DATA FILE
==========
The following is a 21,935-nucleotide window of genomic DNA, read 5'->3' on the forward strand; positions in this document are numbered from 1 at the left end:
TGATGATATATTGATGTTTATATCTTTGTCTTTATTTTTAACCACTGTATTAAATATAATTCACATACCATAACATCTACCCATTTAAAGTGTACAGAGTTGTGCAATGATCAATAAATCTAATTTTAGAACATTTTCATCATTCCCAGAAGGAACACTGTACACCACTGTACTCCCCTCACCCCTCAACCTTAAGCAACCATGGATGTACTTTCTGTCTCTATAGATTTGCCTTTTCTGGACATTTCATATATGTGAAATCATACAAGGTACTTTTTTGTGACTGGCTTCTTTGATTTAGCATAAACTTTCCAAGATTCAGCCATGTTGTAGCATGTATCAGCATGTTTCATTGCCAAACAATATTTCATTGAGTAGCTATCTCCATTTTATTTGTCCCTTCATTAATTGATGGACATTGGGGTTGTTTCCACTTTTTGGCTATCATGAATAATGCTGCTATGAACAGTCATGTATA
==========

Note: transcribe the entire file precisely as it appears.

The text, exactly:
The following is a 21,935-nucleotide window of genomic DNA, read 5'->3' on the forward strand; positions in this document are numbered from 1 at the left end:
TGATGATATATTGATGTTTATATCTTTGTCTTTATTTTTAACCACTGTATTAAATATAATTCACATACCATAACATCTACCCATTTAAAGTGTACAGAGTTGTGCAATGATCAATAAATCTAATTTTAGAACATTTTCATCATTCCCAGAAGGAACACTGTACACCACTGTACTCCCCTCACCCCTCAACCTTAAGCAACCATGGATGTACTTTCTGTCTCTATAGATTTGCCTTTTCTGGACATTTCATATATGTGAAATCATACAAGGTACTTTTTTGTGACTGGCTTCTTTGATTTAGCATAAACTTTCCAAGATTCAGCCATGTTGTAGCATGTATCAGCATGTTTCATTGCCAAACAATATTTCATTGAGTAGCTATCTCCATTTTATTTGTCCCTTCATTAATTGATGGACATTGGGGTTGTTTCCACTTTTTGGCTATCATGAATAATGCTGCTATGAACAGTCATGTATA